How we estimate bear density

The observations of polar bears will be used to calculate densities of animals within a defined area. We use helicopter to cover the land areas in Svalbard with transect lines and in some areas do total counts (we try to count all animals in some areas), and in addition we have put out transect lines in a defined area in the drifting sea ice north of the archipelago.

Tracking a polar bear from helicopter

Research scientist Magnus Andersen directs the pilot while the team track a polar bear from the helicopter. Photo: Nick Cobbing

This is a large area, we are talking about a rectangle 300 km long and 200 km wide, and we will fly transects 4,5 km apart throughout it. Yet, our study area is only a fraction of the vast Arctic Ocean.

Distance sampling

The method we use to estimate bear density is called distance sampling. Therefore perhaps not surprising, the key information recorded is the distance from the transect.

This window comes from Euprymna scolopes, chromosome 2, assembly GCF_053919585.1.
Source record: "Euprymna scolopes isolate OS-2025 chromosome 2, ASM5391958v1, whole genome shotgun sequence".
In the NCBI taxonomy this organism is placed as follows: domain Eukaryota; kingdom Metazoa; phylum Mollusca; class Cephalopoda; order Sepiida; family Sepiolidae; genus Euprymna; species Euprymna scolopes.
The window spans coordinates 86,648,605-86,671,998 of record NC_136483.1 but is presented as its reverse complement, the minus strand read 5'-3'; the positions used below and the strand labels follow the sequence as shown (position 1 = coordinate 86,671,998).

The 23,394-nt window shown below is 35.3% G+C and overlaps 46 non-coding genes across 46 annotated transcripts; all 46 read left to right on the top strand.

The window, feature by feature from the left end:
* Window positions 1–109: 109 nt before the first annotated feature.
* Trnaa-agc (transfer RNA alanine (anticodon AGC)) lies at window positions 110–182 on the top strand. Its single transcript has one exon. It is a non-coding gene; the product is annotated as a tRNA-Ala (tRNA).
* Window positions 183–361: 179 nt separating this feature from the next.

We also need the group size, typically either a lone adult, male or female, or a female with cubs. Additionally we also record a qualitative measure of habitat structure, easy, medium or hard to survey, say, as well as the habitat the bear was on, namely ice, land or glacier. Densities might be different depending on habitat, which we can treat as different strata, and we can account for it later if required.

Bear density estimation

Distances are used to estimate the probability of detecting a bear: by modelling the detection fall off with distance we can infer the proportion of animals missed. Given the random placement of lines with respect to the animal locations, the distribution of all distances should be uniform (i.e. no distance should be favoured).

So the fact that we see more bears close to the line than away from the line tell us about our ability to detect bears as a function of distance. This intuitively allows us to estimate the total number of bears present, and hence bear density, which is our ultimate goal. If one counts 4 bears, and the probability of detection is 1/3, then 12 bears were around: we just divide the number of bears detected by the probability of detecting them.

That is distance sampling in a nut shell. Of course there’s more to it than meets the eye, but the details would be as boring as doing the work itself is exciting.


Tiago Marces at the University of St Andrews, Scotland is a biostatistician with the estimation of animal abundance using “Distance Sampling” as main field of expertise.